WOMEN’S FINAL FOUR : Azzi Propels Stanford to Championship Game


Virginia did its best to slam it shut, but the cover of what people here are calling a storybook season for Jennifer Azzi and the Stanford Cardinal won’t be closed until Sunday.

Fighting off a young and aggressive Virginia team, Stanford was played scrappy defense and won an NCAA women’s semifinal game, 75-66, Friday night.

“It wasn’t the Stanford team people are used to watching,” Coach Tara VanDerveer said. “We came out tight, not able to run our offense like we wanted to, and you’ve got to give Virginia’s defense credit for that.”

As for Azzi, the saga continues.


“It felt like a home game, but on a different court,” said Azzi, from nearby Oak Ridge. The 5-foot-9 guard was well-received by the 17,601 at the Thompson Boling Arena. She figures to be popular again Sunday when her hometown fans return for the conclusion of her brilliant college career as the Cardinal plays Auburn for the national title. Auburn upset No. 1 Louisiana Tech, 81-69, in Friday’s other semifinal.

And as she has done all season, Azzi figured prominently in Friday’s outcome, keying a first-half run with three-point shots and finishing with 15 points, six rebounds, five assists and three steals, two of them in the game’s final minutes.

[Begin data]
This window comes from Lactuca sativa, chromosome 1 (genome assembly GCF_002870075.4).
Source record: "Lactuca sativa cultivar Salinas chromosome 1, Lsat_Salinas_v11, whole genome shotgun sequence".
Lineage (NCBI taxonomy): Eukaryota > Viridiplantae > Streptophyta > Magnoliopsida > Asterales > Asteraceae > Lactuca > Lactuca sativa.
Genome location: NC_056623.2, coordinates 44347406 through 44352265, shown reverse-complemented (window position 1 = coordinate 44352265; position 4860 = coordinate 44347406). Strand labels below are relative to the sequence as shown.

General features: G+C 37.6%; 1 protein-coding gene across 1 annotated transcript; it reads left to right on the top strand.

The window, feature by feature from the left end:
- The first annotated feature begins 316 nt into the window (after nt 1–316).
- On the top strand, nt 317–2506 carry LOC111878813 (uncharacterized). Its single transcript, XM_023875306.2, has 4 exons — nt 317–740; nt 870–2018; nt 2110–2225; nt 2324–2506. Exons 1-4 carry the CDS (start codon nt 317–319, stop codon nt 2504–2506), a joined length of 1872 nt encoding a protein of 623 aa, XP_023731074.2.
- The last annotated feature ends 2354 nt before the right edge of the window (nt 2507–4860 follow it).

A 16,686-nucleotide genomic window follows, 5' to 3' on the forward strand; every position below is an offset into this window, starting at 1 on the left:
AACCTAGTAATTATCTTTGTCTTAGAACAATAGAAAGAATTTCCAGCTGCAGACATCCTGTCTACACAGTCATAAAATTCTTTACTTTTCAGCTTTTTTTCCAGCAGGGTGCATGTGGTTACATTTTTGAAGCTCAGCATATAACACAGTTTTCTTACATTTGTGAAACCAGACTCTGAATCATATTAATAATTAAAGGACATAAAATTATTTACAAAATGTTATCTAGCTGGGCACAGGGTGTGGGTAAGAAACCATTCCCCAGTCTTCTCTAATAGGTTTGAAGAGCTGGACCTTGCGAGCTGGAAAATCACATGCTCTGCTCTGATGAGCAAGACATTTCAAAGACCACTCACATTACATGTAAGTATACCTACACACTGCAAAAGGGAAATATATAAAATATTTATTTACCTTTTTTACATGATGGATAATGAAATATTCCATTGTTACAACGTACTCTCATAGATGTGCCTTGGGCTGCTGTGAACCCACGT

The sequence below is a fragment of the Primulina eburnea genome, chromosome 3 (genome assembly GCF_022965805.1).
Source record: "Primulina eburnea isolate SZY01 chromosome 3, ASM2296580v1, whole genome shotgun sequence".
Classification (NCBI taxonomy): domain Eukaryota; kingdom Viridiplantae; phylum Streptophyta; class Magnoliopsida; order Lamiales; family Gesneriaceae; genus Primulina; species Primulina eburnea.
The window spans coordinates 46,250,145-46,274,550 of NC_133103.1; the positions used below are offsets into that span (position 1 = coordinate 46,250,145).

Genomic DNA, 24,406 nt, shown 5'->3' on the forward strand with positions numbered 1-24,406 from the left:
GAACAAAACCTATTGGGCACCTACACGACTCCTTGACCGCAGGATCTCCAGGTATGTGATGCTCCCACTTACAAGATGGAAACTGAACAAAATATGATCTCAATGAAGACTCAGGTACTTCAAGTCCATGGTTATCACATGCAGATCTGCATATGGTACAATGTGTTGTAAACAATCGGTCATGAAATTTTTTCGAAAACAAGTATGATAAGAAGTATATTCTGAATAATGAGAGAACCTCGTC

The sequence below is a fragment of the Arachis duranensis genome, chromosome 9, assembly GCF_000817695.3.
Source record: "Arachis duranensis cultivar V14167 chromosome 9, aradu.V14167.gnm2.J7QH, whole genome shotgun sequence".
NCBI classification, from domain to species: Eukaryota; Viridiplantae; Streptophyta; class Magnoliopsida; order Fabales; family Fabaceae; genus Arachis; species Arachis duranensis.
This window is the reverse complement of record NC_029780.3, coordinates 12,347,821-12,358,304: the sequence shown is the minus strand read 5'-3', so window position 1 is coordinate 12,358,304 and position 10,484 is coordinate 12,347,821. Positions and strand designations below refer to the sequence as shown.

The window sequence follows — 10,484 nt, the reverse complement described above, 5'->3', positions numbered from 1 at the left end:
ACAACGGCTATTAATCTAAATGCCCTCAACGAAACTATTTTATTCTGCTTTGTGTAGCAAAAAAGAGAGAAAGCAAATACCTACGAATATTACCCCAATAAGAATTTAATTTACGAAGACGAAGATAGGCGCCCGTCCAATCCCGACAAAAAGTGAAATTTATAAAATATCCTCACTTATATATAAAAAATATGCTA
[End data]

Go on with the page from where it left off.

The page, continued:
She held guard Tammi Reiss to two-of-13 shooting from the field. Reiss, a 5-6 sophomore guard whose style many compare to Azzi’s, finished with 11 points, making all seven of her free throws.

“I watched a video of her and she does the same thing every time,” Azzi said. “She either pulls up or goes all the way to the basket. She’ll probably learn something from this.”


However, as is also typical of a Stanford team making its first appearance in the final four, a balanced effort eventually did in the Cavaliers.

Forward Katy Steding led four Stanford players in double figures with 18 points. Center Trisha Stevens had 16, Azzi 15 and guard Sonja Henning 12.

“I’m afraid they had a few too many weapons for us,” said Coach Debbie Ryan, whose team starts only one senior and is also appearing in the final four for the first time. “Still, holding a team that averages 93 points a game to 75 points is an accomplishment in itself.”

The only time the Cardinal--which went 5-23 four years ago--has scored fewer points this season was in the season-opener when it scored 73 against Michigan State.


“They were poised for young team,” VanDerveer said. “I guess they’re not that young anymore.”

Taken out of its running game by a Virginia team that adhered to its one-on-one game plan, Stanford had trouble setting up an outside shot and getting the ball inside.

The Cardinal shot only 40.5% in slowly building a 42-38 first-half lead. It shot no better the rest of the game.

However, the experience and balance of Stanford (31-1) began to take its toll on the Cavaliers (29-6) in the game’s later stages.


Henning, whom VanDerveer calls women’s college basketball’s “best-kept secret,” and center Trisha Stevens combined for eight points to begin the second half, and, with a three-point shot by Steding, the Cardinal opened a nine-point lead with 13:05 remaining.

That lead was 13 points at 7:20, but 6-5 center Heather Burge, who had played little in the first half because of foul trouble, scored the Cavaliers’ next 10 points and the deficit was cut to 67-59 with 2:55 left. That was as close as Virginia could get.